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Vol. 39. Issue 1.
Pages 81-89 (January - March 2019)
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Vol. 39. Issue 1.
Pages 81-89 (January - March 2019)
Review Article
Open Access
Evidence-based review of methods used to reduce pain after excisional hemorrhoidectomy
Revisão baseada em evidências de métodos utilizados para reduzir a dor após hemorrroidectomia excisional
Sameh Hany Emile
Mansoura Faculty of Medicine, General Surgery Department, Mansoura City, Egypt
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Tables (1)
Table 1. Summary of the agents used for pain relief after excisional hemorrhoidectomy.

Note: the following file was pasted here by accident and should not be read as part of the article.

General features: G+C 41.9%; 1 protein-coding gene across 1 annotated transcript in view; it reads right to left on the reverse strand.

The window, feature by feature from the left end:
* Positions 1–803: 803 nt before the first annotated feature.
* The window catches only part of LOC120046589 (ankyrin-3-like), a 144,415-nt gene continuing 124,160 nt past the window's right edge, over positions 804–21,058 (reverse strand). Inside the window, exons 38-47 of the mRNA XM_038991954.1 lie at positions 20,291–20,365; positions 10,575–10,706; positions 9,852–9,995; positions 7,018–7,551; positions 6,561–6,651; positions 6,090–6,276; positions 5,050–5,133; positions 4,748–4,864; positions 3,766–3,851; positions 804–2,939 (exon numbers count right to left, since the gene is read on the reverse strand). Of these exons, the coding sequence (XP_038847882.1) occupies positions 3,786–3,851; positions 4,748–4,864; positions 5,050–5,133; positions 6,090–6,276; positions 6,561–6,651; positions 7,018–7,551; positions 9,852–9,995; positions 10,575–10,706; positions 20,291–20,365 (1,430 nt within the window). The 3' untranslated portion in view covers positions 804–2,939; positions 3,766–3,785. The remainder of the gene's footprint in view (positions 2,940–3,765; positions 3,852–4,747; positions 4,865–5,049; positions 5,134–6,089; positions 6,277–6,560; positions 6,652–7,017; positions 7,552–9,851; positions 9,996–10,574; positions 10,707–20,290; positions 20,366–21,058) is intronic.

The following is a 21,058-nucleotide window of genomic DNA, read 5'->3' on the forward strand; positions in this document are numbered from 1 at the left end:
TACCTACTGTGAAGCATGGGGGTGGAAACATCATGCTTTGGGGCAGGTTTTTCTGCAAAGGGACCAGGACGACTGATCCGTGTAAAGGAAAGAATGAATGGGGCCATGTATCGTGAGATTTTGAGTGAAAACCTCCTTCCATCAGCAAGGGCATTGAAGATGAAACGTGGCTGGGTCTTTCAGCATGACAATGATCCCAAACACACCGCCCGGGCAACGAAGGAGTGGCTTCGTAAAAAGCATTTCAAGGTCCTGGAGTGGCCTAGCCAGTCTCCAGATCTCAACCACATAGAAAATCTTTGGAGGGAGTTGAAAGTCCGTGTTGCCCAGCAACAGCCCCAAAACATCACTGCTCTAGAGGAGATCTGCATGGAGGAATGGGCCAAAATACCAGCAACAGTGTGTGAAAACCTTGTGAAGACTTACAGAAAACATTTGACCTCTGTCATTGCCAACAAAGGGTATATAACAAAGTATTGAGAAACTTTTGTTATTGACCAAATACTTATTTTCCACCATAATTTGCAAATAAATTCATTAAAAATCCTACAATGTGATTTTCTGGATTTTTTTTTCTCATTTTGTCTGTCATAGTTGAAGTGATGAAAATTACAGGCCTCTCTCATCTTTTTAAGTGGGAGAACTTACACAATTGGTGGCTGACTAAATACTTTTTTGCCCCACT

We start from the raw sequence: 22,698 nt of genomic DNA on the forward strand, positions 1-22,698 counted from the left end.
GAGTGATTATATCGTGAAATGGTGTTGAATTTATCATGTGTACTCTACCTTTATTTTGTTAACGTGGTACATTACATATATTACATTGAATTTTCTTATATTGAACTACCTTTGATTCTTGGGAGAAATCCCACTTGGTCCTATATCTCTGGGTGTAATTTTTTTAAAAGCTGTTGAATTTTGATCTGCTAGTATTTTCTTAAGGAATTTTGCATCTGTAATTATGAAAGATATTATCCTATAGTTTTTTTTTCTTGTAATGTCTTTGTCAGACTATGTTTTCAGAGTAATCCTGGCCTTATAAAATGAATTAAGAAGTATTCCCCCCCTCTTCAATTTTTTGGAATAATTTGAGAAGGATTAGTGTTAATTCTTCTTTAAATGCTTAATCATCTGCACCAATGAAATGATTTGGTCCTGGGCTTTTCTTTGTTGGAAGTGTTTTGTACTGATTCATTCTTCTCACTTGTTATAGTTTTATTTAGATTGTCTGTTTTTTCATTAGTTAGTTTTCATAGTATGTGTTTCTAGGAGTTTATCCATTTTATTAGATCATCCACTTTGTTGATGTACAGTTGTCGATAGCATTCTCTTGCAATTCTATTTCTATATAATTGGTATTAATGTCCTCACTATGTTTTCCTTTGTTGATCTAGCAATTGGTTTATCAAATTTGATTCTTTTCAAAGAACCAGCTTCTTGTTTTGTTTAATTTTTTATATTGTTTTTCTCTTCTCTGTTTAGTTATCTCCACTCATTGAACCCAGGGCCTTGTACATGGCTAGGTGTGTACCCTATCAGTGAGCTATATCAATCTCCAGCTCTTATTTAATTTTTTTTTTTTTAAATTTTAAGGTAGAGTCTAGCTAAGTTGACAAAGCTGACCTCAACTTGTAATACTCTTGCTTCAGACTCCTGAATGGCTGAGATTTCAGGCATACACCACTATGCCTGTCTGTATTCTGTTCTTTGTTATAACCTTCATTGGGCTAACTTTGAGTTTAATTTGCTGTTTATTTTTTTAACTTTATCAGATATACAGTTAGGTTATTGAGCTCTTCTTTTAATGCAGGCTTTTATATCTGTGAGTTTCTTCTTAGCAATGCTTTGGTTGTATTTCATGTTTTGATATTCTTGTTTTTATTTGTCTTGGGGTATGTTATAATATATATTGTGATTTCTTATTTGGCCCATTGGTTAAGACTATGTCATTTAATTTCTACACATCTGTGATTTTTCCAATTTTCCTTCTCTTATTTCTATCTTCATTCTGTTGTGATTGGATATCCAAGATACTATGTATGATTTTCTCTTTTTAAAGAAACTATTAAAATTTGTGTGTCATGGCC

Excisional hemorrhoidectomy is one of the most commonly performed anorectal procedures. Despite the satisfactory outcomes of excisional hemorrhoidectomy, the pain perceived by the patients following the procedure can be a distressing sequel. This review aimed to search the current literature for the existing evidence on how to avoid or minimize the severity of post-hemorrhoidectomy pain.


An organized literature search was performed using electronic databases including PubMed/Medline and Google Scholar service for the articles that evaluated different methods for pain relief after excisional hemorrhoidectomy. Then, the studies were summarized in a narrative way illustrating the hypothesis and the outcomes of each study. The methods devised to reduce pain after excisional hemorrhoidectomy were classified into three main categories: technical tips; systemic and topical agents; and surgical methods. The efficacy of each method was highlighted along the level of evidence supporting it.